Diversity training on WA college campuses will soon be mandatory | #students | #parents


Check your privilege

Karina Tobar, the Student Senate director of diversity at Wenatchee College, values transparency and accountability in this work. “Something that I would put in these trainings is to check your privilege,” said the second-year student studying sciences.

“Privilege” refers to the advantages afforded to an individual by virtue of social identity. Privilege exists along every axis of social classification: race, class, gender, sexuality, ability and others.

According to Tobar, having light skin as a Latina gives her privilege over Latinas with dark skin — the result of colorism, a prejudice toward individuals with darker skin, particularly within ethnic or racial groups.

Tobar recalls an instance where her biology class turned political. When a white professor had a different perspective than a student of color on an issue Tobar describes as “sensitive,” the professor (who Tobar says typically went by his first name) asked the student to address him by his formal title. Tobar says she thinks that situation would have gone differently if the professor had checked his privilege.

Some lawmakers have had issues with the new law. “I think a lot of these programs try to make people feel guilty about the color of their skin,” state Sen. Doug Ericksen, R-Ferndale, said.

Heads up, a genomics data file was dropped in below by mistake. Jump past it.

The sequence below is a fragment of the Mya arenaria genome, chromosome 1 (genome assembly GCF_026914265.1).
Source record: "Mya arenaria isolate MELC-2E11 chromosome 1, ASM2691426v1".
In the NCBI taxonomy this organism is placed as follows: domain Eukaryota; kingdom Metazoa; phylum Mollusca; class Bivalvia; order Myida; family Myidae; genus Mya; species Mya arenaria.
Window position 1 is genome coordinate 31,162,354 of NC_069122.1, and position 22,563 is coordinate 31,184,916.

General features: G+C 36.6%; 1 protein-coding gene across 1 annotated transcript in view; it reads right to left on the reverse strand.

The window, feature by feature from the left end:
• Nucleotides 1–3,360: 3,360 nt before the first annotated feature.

Ericksen, founding member of the Senate Freedom Caucus, filed a series of three amendments to SB 5227. He also introduced Senate Bill 5044, which addresses equity, diversity, inclusion and anti-racism in the public school system.

Although that bill also doesn’t prescribe a particular curriculum,  one of Ericksen’s amendments asked that “the proposed curriculum may not, in any way, disparage a person of another race, color, or creed.”

“Some amendments didn’t come from a place of good intent, but from a place of obstructionism,” Randall said. “I think what [this amendment] was trying to say is that ‘talking about institutional racism is racist’ — and I don’t believe in reverse racism.”

Ericksen’s amendment was not adopted.

Although she is not involved in diversity training sessions at her college, Tobar says she is excited to see this bill pass.

“I think my college is great,” Tobar said. “We do a lot in terms of diversity, but we can be doing so much more.”



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